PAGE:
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Interview by Dani Watson

Rowan McCabe has journeyed the length of the North–East to bring poetry to the doorsteps of strangers. His travels have taken him through some of the richest and poorest areas of the region, and everywhere in between. On Saturday he came knocking at the doors of the Palace Green Library, where he performed a new show on his experiences as the world’s first ever ‘Door-to-Door Poet’ as part of the Durham Book Festival.  

Roughly three years ago, McCabe began knocking on the doors of strangers with the simple aim of finding out what was important to them. Responses varied from person to person: from serious concerns about ‘organised religions’, to the simple appreciation of ‘spaghetti hoops’. For those who answered, he would return a couple of weeks later with a poem, ready to perform on their doorstep.      

A quirky idea, ‘Door-to-Door Poetry’ evolved from McCabe’s questioning of his own community and our increasing reluctance to engage with strangers: ‘I was thinking about the street that I live on and the fact that there’s about 300 people on it and I don’t know any of them… I started wondering what it would be like if you could use poetry to explore that.’ 

What started as an experiment ‘to see if anyone could enjoy poetry’ began to take on a deeper meaning, exploring the problems of loneliness and the inevitable prejudices which can stem from a lack of dialogue between different communities: ‘you see from door-to-door that people are really different to the stereotypes that exist about them…. We have these ideas about what everyone’s like in these areas of town but often, when you get down to it, it’s not really that simple.’

Through his work as a travelling poet, McCabe has spoken to communities across the economic spectrum in the North–East: from owners of some of the region’s most affluent homes to residents of a council estate in Stockton-On-Tees (a location of the controversial TV series Benefit Street). ‘A lot of them were places that had a bad reputation for one reason or another. Lots of people said it was never going to work. Once it did, it became about visiting different types of communities and trying to break down those stereotypes.’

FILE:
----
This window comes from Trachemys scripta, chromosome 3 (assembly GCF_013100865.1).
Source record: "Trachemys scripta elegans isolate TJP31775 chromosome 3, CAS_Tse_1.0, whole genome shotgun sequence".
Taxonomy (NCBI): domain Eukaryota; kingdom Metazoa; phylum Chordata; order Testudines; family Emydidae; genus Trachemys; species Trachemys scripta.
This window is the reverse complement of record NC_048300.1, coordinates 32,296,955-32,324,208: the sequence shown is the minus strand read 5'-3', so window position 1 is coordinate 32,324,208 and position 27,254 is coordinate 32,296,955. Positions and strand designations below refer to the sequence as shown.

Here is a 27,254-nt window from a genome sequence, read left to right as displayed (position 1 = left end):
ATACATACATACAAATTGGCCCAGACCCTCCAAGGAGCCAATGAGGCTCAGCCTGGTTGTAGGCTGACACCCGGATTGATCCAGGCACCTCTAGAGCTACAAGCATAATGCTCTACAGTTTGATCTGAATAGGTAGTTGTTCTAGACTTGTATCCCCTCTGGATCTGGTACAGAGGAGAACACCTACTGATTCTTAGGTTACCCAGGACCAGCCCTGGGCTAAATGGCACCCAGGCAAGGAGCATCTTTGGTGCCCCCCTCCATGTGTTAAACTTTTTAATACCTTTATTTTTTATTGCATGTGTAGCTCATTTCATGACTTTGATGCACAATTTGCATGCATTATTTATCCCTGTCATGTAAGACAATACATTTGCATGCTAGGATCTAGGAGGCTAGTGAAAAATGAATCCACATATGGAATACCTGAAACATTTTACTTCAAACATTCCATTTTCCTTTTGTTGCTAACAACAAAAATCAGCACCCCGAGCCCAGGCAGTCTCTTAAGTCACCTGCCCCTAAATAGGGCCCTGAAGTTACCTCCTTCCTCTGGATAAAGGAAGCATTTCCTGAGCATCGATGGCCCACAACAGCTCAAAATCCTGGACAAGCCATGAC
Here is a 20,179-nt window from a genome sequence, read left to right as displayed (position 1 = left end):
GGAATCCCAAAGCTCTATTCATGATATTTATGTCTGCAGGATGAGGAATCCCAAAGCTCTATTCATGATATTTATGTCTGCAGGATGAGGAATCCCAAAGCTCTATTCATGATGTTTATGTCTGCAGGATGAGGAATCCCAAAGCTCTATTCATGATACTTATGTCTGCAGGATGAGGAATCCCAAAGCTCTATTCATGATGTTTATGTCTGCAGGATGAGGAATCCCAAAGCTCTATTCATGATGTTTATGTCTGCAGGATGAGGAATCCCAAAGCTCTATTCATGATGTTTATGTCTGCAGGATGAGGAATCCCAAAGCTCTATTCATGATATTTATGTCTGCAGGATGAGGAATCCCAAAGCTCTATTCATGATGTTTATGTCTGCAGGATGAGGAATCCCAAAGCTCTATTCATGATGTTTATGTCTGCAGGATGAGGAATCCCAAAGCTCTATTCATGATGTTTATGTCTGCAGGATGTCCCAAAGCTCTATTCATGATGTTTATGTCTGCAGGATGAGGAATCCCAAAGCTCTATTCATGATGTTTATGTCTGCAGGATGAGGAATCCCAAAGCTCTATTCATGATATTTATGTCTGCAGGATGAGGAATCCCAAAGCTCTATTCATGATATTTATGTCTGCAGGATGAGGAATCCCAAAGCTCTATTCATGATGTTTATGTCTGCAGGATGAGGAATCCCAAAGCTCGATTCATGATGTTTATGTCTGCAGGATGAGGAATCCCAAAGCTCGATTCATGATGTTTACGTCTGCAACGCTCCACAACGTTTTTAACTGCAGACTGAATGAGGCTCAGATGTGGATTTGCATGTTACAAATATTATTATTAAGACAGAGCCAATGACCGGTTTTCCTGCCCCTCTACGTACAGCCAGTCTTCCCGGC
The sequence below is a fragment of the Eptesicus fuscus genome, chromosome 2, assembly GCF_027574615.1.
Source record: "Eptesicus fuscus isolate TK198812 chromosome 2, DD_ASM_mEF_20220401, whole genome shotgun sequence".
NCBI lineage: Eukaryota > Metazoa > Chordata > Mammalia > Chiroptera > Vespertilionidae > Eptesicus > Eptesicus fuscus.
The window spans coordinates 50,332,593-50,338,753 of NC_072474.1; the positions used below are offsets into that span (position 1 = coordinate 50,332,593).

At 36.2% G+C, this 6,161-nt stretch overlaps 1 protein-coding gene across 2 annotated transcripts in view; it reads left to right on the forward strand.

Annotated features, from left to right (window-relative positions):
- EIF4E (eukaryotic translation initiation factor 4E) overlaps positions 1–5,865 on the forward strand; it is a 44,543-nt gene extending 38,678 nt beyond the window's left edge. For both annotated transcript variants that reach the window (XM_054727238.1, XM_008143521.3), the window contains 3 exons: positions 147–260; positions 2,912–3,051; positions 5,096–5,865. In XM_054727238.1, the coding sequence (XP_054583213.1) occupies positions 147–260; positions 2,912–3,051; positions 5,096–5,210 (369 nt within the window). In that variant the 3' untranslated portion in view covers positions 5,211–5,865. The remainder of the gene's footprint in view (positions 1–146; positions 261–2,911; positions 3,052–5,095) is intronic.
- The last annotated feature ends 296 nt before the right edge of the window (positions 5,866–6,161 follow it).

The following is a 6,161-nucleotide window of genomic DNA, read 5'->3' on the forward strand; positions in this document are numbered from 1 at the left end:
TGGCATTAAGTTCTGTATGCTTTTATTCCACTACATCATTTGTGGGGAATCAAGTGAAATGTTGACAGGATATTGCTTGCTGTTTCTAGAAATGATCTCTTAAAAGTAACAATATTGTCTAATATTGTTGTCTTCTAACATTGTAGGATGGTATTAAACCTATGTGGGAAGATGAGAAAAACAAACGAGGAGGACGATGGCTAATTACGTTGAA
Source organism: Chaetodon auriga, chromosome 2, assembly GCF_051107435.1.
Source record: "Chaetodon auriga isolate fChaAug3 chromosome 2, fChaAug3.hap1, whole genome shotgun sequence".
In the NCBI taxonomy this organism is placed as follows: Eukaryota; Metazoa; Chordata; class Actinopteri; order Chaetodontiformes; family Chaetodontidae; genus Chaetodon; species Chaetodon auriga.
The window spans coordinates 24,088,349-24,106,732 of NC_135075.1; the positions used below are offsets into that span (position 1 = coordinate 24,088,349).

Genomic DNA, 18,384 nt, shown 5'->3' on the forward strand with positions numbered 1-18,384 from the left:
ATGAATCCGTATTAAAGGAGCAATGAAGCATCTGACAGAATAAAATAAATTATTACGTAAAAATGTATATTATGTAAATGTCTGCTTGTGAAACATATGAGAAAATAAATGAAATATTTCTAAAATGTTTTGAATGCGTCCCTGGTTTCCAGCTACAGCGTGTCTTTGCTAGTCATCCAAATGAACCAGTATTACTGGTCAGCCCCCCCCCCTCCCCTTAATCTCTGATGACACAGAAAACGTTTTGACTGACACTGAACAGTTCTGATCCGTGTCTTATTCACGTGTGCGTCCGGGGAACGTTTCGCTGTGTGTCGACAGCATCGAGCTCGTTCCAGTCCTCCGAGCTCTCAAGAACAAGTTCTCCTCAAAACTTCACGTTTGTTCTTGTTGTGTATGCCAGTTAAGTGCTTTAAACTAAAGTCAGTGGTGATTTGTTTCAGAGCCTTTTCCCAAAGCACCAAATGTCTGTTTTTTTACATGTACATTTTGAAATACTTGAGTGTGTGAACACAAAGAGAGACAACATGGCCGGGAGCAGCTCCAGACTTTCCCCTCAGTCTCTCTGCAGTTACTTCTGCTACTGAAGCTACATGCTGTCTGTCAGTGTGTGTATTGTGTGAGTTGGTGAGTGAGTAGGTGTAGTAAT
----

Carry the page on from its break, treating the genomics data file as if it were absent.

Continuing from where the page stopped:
At a time defined by growing political divisions and the rising sense of intolerance which goes hand in hand with Brexit, McCabe’s message feels particularly relevant. Funding–permitting, McCabe would like to see ‘Door-to-Door Poetry’ expand beyond the region. Ideally, he would like to travel to different communities across the country, and could even envisage creating a ‘School of Door-to-Door Poets’ to continue the project in future years.     

After the immense success of ‘Door-to-Door Poetry’, McCabe says ‘the only advice I have [for aspiring poets] is to keep doing it and don’t be afraid of thinking outside of the box. You don’t have to follow the methods that have been laid out – there’s many ways of finding an audience and getting your work out there.’  

It’s an approach which has clearly worked for him. McCabe has essentially managed to create his own job title within poetry, with his work gaining the attention of BBC Breakfast, Radio 4 and a Random Acts commission amongst other platforms. Hopefully, opportunities will continue to come knocking for this Door-to-Door Poet. 

This work was produced by participants on our Durham Book Festival Reviewers in Residence programme, a cultural journalism programme run by New Writing North Young Writers. Reviewers in Residence gives aspiring journalists aged 15-23 the chance to review books, attend events and interview authors at the Durham Book Festival. For more information about New Writing North Young Writers visit the New Writing North website.